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Colorado State Law is Challenged in a Lawsuit

Date12 Dec 2019

Colorado State Law is Challenged in a Lawsuit

Family law and child welfare lawyer Jessica Peck has filed a lawsuit to challenge Colorado’s law that protects child welfare workers accused of misconduct.

Peck said that the current law prevents her and the parents she represents from publicly sharing information about the conduct of child welfare workers they believe may have contributed to the deaths of children across the state.

Peck told FOX31 that she has handled several cases in the last several years where parents lose their children to murder, suicide or irreversible injury.

“Every time we lose yet another kid to preventable violence, we must start asking some very serious questions,” said Peck. “Too often, CPS is the only source that gets to decide our answers. The agency operates in darkness, empowered to bully into silence the grieving families, reporters and lawyers who dare to question the agency’s role in any derogatory way.”

Peck worries that the law doesn’t give parents any way to reveal information specific to case worker misconduct, except for limited exceptions.

In the beginning of 2019, Peck alleged that she discovered misconduct by a case worker involved in two child fatality cases. After she discussed the case with a reporter from Westword, she received a court order threatening prosecution for any further meetings with reporters.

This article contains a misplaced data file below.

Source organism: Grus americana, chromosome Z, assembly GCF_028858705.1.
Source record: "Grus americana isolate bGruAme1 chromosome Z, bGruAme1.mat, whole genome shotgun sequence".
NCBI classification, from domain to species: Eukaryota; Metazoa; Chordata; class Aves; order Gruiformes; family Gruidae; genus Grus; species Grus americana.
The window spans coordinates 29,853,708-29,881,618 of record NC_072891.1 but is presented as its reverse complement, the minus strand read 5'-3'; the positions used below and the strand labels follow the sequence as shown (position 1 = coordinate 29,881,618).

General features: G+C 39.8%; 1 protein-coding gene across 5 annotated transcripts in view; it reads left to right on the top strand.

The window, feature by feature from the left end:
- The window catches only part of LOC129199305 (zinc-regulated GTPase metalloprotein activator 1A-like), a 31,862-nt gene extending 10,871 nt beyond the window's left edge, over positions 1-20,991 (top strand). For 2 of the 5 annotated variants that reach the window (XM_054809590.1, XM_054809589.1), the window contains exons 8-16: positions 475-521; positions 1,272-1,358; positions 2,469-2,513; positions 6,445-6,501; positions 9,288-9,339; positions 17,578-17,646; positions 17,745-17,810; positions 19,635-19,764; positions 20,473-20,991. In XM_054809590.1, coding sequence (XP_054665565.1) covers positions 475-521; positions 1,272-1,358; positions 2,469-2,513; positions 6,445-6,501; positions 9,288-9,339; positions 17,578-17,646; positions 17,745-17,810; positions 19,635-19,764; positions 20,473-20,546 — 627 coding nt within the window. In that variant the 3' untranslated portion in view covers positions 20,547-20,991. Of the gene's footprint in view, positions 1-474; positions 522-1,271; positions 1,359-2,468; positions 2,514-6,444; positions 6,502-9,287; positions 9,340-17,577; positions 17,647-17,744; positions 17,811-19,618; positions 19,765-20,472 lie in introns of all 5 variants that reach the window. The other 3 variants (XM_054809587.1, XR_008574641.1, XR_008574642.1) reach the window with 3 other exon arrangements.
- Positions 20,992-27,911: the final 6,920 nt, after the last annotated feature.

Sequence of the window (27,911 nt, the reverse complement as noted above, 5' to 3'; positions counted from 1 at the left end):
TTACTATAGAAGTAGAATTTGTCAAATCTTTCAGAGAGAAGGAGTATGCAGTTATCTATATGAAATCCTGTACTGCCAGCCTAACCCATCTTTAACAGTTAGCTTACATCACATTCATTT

“It was, in fact, only because of this interview that we believe the caseworker in question was removed from the (only still active) case,” said Peck. “My client may have lost her child had we not spoken out. The fourth estate is critical to protecting my clients’ interests and without journalists, we’re doomed.”

The lawsuit referenced two particular cases. In 2018, 9-year-old Jamel Myles committed suicide. His mom said that he was taunted at school after coming out as gay. The other case involved a man who killed his 10-year-old son after finding out his mother won their custody hearing.

Peck said that when Jamel’s mom asked the state for help, they did nothing.

“She was going to the front office and begging for help,” Peck said. “She was going to DHS and saying, ‘Please help me.'”

Attorney Tom Kelley, who represents Peck in the lawsuit said, “This statute we are attacking is a bureaucrat’s dream, shielding those responsible for protection of our children from all meaningful accountability. In the process, it tramples the free speech rights of those who would expose official lapses, incompetence and wrongdoing.”


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